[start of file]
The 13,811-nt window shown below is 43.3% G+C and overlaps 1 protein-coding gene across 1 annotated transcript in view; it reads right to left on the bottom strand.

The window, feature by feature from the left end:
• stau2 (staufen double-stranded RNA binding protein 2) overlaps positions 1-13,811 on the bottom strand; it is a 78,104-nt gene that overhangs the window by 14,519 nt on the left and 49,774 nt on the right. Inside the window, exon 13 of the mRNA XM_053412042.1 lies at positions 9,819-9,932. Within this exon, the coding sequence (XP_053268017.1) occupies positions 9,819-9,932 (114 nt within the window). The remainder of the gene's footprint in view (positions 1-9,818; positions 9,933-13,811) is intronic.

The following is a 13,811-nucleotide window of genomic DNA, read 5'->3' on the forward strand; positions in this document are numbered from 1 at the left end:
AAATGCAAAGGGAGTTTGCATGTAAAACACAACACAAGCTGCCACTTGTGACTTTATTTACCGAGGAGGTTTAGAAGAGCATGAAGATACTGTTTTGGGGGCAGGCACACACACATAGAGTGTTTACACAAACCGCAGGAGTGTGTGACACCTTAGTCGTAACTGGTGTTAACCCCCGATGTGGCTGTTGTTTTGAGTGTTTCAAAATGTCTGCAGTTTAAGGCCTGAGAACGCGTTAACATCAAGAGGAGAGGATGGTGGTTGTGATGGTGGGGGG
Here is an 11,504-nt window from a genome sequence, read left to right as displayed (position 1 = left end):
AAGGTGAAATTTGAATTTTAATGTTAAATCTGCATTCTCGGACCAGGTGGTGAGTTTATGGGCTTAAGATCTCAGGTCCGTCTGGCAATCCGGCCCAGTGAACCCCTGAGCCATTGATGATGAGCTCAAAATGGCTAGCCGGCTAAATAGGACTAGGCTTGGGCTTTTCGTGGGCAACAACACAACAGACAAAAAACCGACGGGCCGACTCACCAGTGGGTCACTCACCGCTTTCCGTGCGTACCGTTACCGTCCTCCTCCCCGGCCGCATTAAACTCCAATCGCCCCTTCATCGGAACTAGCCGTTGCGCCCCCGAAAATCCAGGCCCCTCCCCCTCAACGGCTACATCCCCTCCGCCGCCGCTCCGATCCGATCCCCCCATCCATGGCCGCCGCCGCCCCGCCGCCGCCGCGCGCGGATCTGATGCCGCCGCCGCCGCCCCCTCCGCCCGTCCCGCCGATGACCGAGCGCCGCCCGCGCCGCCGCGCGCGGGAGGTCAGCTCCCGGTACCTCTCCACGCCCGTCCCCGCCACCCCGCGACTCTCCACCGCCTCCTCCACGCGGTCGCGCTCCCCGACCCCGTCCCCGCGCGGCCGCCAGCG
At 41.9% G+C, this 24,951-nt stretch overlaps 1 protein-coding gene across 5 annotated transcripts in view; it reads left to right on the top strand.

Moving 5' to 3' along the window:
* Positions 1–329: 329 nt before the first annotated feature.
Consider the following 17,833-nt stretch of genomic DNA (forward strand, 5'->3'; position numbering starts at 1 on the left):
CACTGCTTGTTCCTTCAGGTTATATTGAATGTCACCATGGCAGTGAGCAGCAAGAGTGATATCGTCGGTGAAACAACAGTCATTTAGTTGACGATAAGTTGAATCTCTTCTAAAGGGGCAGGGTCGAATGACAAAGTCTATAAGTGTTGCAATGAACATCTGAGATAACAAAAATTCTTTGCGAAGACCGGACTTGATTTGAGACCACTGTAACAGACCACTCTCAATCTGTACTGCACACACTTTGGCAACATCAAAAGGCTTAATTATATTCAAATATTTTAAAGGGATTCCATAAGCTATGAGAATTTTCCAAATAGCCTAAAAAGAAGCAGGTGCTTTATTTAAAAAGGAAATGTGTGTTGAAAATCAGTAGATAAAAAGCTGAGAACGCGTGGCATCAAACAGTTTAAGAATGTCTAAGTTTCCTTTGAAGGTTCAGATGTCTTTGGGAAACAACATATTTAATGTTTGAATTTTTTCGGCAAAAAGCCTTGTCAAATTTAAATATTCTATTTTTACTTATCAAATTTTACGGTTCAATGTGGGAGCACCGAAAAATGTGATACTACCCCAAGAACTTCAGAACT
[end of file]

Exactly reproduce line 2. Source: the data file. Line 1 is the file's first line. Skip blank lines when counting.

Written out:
The window, feature by feature from the left end: